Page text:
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WPP puzzling their revenue figures

Analysing companies' finances and value from their financial statements using ratios and formulae
TheMotorcycleBoy
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WPP puzzling their revenue figures

#268385

Postby TheMotorcycleBoy » December 1st, 2019, 4:00 pm

Hi folks,

I've been researching WPP just lately mainly as an income / value play, since:

  1. They could be undervalued right now
  2. They may in the process of a recovery
Initial valuations and metrics
Full analysis aside for now, based on the last full year, but today's SP of £10, we have:

  • P/E 11.8
  • P/Sales 0.81
  • P/Book 1.29 (including intangibles and goodwill)
  • DY 6%
  • Dividend cover 1.4
In addition to the above I've also run the numbers of several of the recent FYs (2013-2018), and estimated the following valuations:

  • Discounted Cash Flow initial growth 2.00% final 2.00% terminal 2.00% discounted @ 8.91% = 16.66
  • Discounted Cash Flow initial growth 5.50% final 3.00% terminal 2.20% discounted @ 7.21% = 24.66
  • Earnings power value @ 8.91% = 14.17
  • Earnings power value @ 7.21% = 17.26
  • Discounted dividends growth 3.00% @ 8.91% = 10.46
  • Discounted dividends growth 5.00% @ 7.21% = 28.50

Note that my estimates for DCF tally up reasonably well with SWSs.

My very limited attempt at the recent back story
Despite the good signs above, my enthusiasm re. opening a position is tarnished by several factors. The share price fell quite drastically from about £19 in February 2017 to about £8 early this year. Notable explanations being OM has fallen from 14.3% to 9.17% from FY 2016 to 2018. Cash conversion has also fallen. Furthermore the company doesn't have particularly good ROCE, tangible BV is negative. I don't know the full story, but my guess is that several acquisitions haven't paid off too well. The name "Kantar" comes up. Apparently they are in process of disposing of this, and are/have been making other significant. Sometime between 2017/2018 a new CEO Mark Read has appeared, and a comparision of the layouts of ARs 2013-2017 with AR 2018, reveals a definite rebranding. But what the hell I think, I'm looking at this from the perspective of a small punt on income and value - what could go wrong? Lots, since it seems that this firm has on through a lot of upheaval of late.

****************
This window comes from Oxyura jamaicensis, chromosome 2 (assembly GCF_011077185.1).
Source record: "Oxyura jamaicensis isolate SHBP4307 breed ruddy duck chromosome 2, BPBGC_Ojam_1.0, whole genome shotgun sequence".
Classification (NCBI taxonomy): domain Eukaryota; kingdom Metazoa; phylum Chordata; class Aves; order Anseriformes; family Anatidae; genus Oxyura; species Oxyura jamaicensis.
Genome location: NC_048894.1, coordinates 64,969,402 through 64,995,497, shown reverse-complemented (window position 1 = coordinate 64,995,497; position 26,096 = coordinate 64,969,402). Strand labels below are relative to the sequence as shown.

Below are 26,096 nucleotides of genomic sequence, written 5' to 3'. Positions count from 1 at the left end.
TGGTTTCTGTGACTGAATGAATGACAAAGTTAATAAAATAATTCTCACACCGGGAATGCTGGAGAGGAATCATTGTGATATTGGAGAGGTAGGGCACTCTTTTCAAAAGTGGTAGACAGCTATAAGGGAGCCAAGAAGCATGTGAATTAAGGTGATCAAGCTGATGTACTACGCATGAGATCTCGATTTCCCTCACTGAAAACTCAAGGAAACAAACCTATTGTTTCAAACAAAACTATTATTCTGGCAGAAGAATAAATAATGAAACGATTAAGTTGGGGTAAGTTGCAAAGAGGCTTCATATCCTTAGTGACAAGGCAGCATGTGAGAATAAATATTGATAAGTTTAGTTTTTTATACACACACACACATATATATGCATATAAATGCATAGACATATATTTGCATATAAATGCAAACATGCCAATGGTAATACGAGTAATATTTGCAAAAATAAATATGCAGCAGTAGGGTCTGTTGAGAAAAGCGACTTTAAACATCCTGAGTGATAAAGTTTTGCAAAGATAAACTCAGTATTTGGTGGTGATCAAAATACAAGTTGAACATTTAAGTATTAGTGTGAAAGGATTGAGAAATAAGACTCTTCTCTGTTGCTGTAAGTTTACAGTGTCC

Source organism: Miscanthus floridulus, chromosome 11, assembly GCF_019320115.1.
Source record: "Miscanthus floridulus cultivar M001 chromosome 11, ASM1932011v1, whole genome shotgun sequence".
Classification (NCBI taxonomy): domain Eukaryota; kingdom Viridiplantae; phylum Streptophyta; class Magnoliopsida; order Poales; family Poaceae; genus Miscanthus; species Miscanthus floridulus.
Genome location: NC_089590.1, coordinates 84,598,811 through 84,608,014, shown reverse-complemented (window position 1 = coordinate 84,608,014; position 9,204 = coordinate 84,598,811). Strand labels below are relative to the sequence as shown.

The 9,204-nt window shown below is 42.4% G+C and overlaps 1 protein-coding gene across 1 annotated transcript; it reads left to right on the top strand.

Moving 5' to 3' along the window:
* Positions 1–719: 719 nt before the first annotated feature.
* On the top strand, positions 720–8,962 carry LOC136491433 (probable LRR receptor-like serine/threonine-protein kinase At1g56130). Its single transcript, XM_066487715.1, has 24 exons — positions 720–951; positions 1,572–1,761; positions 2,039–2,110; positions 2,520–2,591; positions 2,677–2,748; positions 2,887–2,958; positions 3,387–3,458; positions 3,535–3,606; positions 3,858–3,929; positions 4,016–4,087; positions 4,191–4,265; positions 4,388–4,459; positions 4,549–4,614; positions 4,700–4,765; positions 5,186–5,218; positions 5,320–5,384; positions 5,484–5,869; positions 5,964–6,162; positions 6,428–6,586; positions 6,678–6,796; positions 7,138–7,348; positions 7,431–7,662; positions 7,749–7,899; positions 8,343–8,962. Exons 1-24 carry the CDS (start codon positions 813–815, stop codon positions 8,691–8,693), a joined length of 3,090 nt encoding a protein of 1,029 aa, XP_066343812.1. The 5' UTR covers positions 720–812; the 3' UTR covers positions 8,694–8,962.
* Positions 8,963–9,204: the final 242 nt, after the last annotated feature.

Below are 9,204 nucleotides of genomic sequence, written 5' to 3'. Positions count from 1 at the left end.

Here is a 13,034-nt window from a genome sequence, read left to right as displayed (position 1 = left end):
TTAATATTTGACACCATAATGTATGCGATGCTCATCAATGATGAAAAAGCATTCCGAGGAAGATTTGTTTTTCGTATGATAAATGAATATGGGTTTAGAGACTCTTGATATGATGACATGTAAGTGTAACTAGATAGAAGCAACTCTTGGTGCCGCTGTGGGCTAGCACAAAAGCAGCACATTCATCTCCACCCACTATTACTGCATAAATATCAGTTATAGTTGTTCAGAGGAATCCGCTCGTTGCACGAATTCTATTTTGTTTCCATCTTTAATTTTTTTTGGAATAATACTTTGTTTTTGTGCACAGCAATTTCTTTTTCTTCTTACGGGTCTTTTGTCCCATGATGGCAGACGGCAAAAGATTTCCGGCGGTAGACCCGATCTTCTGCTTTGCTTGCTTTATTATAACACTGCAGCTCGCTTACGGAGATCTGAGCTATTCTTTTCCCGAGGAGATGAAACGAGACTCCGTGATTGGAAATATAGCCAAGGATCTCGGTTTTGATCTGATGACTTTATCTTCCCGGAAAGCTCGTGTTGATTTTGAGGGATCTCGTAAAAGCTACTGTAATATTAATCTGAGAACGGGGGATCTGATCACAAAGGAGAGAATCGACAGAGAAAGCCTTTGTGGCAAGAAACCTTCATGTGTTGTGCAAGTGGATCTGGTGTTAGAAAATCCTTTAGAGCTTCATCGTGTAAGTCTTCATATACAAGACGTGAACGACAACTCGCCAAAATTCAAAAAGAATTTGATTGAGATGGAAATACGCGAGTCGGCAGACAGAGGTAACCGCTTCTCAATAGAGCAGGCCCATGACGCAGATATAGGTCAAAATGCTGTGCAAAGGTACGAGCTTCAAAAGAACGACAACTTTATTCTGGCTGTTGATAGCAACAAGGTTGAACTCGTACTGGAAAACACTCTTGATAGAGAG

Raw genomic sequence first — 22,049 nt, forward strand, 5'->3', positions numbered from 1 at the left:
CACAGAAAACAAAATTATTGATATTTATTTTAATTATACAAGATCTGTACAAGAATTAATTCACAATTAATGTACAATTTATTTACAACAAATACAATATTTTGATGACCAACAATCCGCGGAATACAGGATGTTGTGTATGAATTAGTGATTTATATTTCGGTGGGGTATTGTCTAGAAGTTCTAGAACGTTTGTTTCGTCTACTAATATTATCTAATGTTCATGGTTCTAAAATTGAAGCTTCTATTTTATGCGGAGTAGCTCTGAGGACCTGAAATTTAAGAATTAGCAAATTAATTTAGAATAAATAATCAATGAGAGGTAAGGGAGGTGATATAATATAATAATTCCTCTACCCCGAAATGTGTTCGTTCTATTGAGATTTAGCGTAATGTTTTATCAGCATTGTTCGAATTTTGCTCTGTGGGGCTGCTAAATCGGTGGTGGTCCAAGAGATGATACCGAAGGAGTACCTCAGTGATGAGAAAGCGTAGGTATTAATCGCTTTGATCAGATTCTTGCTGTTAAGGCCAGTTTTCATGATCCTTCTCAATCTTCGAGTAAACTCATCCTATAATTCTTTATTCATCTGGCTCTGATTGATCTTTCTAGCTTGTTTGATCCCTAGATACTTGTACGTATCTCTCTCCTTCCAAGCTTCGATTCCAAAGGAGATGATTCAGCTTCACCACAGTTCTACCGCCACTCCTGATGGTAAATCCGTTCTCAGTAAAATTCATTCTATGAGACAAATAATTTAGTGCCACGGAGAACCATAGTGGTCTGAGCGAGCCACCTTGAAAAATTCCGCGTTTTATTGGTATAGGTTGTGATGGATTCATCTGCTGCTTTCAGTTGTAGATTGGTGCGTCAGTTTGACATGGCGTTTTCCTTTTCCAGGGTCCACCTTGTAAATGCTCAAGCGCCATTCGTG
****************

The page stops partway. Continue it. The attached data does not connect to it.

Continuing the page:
Hmm. However the last full year was for year ending 31st December 2018, and given that a lot has probably changed in the firm since then I decided to squint intently at any kind of Interim, Quarterly, HY I could find.

Inconsistencies in reporting revenues across quarterly and interim updates